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Britain’s Parliamentary Democracy is slowly crumbling away

British MPs have enjoyed what is known as “Parliamentary Privilege” for hundreds of years, since Henry VIII in fact. This has prevented them from being arrested in Parliament, and allowed them free speech immune from prosecution.

It is the job of the Speaker of the House of Commons, and the Serjeant at Arms, to protect and uphold the rules of the Houses of Parliament, and to protect parliamentary privilege. In fact, the English Civil War was started when the King attempted to have five MPs arrested within the House.

On 27th November 2008, it happened again. The police marched in and arrested Tory MP Damian Green, searched his office and took away his computers and disks. Without a warrant. 

Unfortunately, it seems we have a rather weak Speaker of the House at the moment, and his Serjeant at Arms seems to have just caved in to whatever the police asked of her. Not only did she not refuse them access, which is her duty as well as her job, she also didn’t ask the Clerk of the House (pdf) for advice on what she or the Police could or could not do, and then she even signed a Consent Form allowing the police entry to the MPs office without any involvement from anyone else.

In such a case as this it would be easy to paint her as the scapegoat in this story, but to my mind it shows more a portrait of the Speaker as a weak man with little control over his underlings, and from his own mouth little knowledge of events that are his responsibility. He clearly has an iron grip on things.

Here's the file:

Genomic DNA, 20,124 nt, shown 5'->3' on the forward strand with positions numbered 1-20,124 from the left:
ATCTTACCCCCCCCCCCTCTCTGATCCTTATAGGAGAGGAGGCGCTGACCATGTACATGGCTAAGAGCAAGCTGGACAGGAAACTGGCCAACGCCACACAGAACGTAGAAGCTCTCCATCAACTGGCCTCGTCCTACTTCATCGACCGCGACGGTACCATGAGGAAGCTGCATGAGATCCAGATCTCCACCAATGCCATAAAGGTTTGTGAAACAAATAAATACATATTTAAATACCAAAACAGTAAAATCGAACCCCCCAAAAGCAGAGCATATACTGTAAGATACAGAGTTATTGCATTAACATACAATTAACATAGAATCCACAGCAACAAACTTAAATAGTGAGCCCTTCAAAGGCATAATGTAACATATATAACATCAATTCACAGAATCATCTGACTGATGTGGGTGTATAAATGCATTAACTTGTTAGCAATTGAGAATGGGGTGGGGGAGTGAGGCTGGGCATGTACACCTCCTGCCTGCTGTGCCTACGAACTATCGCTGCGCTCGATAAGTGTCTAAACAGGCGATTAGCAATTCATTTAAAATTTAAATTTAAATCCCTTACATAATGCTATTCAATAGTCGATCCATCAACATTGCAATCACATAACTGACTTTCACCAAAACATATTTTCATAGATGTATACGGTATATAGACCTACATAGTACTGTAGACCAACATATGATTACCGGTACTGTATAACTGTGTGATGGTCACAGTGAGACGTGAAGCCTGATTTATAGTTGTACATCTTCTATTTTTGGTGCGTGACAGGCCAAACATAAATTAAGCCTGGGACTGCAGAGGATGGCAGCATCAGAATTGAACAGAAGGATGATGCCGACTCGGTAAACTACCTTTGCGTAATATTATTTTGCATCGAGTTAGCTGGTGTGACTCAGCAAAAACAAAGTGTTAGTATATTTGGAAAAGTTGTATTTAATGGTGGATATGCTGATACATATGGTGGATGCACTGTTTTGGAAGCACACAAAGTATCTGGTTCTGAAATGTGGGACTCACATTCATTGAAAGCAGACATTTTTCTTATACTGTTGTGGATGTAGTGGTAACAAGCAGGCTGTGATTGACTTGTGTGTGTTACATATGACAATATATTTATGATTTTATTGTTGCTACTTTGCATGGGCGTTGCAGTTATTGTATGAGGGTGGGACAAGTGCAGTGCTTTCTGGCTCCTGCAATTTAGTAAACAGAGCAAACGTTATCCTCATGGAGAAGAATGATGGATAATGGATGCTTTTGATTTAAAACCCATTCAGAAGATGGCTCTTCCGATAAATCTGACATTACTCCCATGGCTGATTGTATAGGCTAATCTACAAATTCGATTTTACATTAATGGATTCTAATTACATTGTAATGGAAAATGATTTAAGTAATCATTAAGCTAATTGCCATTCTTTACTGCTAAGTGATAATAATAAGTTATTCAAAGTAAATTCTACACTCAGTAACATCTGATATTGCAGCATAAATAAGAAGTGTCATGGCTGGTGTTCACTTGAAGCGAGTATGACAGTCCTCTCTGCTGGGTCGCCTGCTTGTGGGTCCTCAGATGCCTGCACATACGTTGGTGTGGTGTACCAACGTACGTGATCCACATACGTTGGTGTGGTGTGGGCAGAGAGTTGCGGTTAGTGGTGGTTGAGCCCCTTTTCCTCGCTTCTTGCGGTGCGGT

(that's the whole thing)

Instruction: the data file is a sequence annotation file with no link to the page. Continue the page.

Meanwhile, Jacqui Smith, Home Office Minister in charge of the Police claimed “ignorance” about the matter, although she did admit in Parliament that the Cabinet Office was involved – and she is of course a member of the Cabinet. The Serjeant at Arms, always previously an ex-Army officer who enforced the rules rigorously but now no more than an office manager who clearly didn’t know the rules and who didn’t request to see a warrant just let them walk past her rather than doing her job of protecting Parliamentary privilege. Scottish Labour MP and Prime Minister Gordon Brown says he has a “great deal of confidence” in fellow Scottish Labour MP and Speaker of the House, Michael Martin.

The Speaker of course has a lot of power over MPs, so you won’t hear many of them slagging the Speaker off. But over his own underlings, clearly he exercises little control at all. For instance, today the Speaker, rather limply, if not exceedingly limply, only managed to squeak out some ineffectual nonsense about he “did not know the Police did not have a warrant…” Clearly he should be more in control of his underlings so they do inform him then.

One of the foundation stones of any healthy democracy is adherence to and respect for the rule of law, but it seems even at the the highest levels of British political life, liberties are being taken that affect all our freedoms.

It certainly seems we need more than at anytime a Government which believes in Civil Liberties, rather than one composed of either of today’s two most partisan parties, the Labs or the Cons. Unfortunately, I don’t think the LibDems yet have the ear of the people although they probably do have many of the right ideas.

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